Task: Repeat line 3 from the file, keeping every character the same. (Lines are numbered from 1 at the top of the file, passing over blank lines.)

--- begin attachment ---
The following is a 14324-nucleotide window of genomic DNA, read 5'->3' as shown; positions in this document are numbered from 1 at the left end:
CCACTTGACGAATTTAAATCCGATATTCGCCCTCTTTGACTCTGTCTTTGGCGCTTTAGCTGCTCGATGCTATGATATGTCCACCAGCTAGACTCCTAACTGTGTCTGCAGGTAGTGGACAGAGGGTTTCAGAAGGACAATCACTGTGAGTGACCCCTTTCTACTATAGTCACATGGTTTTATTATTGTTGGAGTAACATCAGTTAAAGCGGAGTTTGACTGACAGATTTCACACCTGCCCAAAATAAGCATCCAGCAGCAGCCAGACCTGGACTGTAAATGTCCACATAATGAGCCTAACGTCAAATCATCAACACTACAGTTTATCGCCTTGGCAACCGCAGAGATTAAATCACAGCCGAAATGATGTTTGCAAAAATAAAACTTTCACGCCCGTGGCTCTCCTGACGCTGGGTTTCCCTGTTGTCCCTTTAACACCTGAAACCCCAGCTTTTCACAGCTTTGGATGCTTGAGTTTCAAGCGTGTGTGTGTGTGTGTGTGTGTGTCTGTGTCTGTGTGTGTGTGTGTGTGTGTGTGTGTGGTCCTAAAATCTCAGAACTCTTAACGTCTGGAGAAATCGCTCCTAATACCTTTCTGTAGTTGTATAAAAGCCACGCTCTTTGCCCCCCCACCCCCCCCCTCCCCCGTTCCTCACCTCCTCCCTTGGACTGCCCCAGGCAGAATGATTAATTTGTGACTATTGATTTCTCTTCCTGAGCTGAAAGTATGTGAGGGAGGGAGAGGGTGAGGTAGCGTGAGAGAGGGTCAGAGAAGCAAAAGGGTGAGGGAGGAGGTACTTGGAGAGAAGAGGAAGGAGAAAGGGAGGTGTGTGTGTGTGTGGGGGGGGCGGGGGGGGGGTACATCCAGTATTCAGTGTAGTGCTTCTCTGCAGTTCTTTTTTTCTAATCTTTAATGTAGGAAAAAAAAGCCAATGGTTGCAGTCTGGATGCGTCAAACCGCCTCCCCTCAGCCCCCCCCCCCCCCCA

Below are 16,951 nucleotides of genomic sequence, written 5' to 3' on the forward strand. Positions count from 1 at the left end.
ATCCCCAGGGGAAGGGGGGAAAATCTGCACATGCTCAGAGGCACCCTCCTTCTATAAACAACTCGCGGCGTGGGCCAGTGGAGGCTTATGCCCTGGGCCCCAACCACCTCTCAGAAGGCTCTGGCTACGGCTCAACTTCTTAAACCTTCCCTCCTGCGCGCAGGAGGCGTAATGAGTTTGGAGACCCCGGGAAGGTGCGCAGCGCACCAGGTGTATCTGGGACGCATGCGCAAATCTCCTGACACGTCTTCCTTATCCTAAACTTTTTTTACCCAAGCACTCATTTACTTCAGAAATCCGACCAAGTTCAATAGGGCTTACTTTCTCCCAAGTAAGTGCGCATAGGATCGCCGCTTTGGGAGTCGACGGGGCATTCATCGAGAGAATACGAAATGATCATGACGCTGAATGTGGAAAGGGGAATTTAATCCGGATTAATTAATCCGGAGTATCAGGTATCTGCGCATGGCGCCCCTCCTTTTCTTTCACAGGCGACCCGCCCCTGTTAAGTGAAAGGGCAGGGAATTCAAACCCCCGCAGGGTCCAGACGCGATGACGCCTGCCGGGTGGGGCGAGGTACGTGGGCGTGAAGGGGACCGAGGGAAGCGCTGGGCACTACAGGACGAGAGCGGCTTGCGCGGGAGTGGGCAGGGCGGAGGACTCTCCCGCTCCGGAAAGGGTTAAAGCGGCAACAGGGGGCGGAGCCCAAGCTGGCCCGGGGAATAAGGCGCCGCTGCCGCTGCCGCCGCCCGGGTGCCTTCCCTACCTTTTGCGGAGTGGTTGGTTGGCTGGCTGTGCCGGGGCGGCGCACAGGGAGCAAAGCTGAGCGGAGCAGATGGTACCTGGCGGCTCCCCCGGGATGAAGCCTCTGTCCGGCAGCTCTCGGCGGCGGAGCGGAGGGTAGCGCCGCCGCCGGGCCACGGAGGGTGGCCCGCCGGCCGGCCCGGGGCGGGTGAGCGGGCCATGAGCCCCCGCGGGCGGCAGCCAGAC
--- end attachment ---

Below are 16,951 nucleotides of genomic sequence, written 5' to 3' on the forward strand. Positions count from 1 at the left end.